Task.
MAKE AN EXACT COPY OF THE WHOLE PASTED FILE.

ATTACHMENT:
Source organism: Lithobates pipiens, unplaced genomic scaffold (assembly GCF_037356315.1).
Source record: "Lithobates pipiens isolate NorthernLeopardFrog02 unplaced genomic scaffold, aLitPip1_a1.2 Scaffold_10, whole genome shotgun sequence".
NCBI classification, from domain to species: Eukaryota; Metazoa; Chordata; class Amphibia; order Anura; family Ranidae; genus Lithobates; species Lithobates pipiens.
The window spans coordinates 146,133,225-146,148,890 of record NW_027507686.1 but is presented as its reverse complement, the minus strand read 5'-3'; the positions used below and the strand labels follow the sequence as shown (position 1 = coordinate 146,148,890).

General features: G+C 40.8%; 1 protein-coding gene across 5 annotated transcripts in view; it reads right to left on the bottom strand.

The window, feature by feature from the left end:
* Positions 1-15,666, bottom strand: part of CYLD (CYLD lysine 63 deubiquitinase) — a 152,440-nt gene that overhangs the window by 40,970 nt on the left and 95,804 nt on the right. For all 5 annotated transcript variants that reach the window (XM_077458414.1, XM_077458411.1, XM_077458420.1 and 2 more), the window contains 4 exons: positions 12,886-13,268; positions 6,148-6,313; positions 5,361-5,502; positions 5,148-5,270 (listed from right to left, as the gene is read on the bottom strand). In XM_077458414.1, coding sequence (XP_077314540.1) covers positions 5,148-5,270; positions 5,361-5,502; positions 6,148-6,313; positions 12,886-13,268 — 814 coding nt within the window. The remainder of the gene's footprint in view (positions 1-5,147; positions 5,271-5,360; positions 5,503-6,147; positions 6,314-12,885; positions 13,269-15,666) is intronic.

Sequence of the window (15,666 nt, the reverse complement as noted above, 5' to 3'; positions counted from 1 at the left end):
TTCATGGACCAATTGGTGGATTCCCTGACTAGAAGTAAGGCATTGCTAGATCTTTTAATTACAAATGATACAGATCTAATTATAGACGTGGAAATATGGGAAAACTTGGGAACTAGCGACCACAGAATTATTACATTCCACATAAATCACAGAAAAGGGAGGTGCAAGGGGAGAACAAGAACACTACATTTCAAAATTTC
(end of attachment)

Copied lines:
Source organism: Lithobates pipiens, unplaced genomic scaffold (assembly GCF_037356315.1).
Source record: "Lithobates pipiens isolate NorthernLeopardFrog02 unplaced genomic scaffold, aLitPip1_a1.2 Scaffold_10, whole genome shotgun sequence".
NCBI classification, from domain to species: Eukaryota; Metazoa; Chordata; class Amphibia; order Anura; family Ranidae; genus Lithobates; species Lithobates pipiens.
The window spans coordinates 146,133,225-146,148,890 of record NW_027507686.1 but is presented as its reverse complement, the minus strand read 5'-3'; the positions used below and the strand labels follow the sequence as shown (position 1 = coordinate 146,148,890).

General features: G+C 40.8%; 1 protein-coding gene across 5 annotated transcripts in view; it reads right to left on the bottom strand.

The window, feature by feature from the left end:
* Positions 1-15,666, bottom strand: part of CYLD (CYLD lysine 63 deubiquitinase) — a 152,440-nt gene that overhangs the window by 40,970 nt on the left and 95,804 nt on the right. For all 5 annotated transcript variants that reach the window (XM_077458414.1, XM_077458411.1, XM_077458420.1 and 2 more), the window contains 4 exons: positions 12,886-13,268; positions 6,148-6,313; positions 5,361-5,502; positions 5,148-5,270 (listed from right to left, as the gene is read on the bottom strand). In XM_077458414.1, coding sequence (XP_077314540.1) covers positions 5,148-5,270; positions 5,361-5,502; positions 6,148-6,313; positions 12,886-13,268 — 814 coding nt within the window. The remainder of the gene's footprint in view (positions 1-5,147; positions 5,271-5,360; positions 5,503-6,147; positions 6,314-12,885; positions 13,269-15,666) is intronic.

Sequence of the window (15,666 nt, the reverse complement as noted above, 5' to 3'; positions counted from 1 at the left end):
TTCATGGACCAATTGGTGGATTCCCTGACTAGAAGTAAGGCATTGCTAGATCTTTTAATTACAAATGATACAGATCTAATTATAGACGTGGAAATATGGGAAAACTTGGGAACTAGCGACCACAGAATTATTACATTCCACATAAATCACAGAAAAGGGAGGTGCAAGGGGAGAACAAGAACACTACATTTCAAAATTTC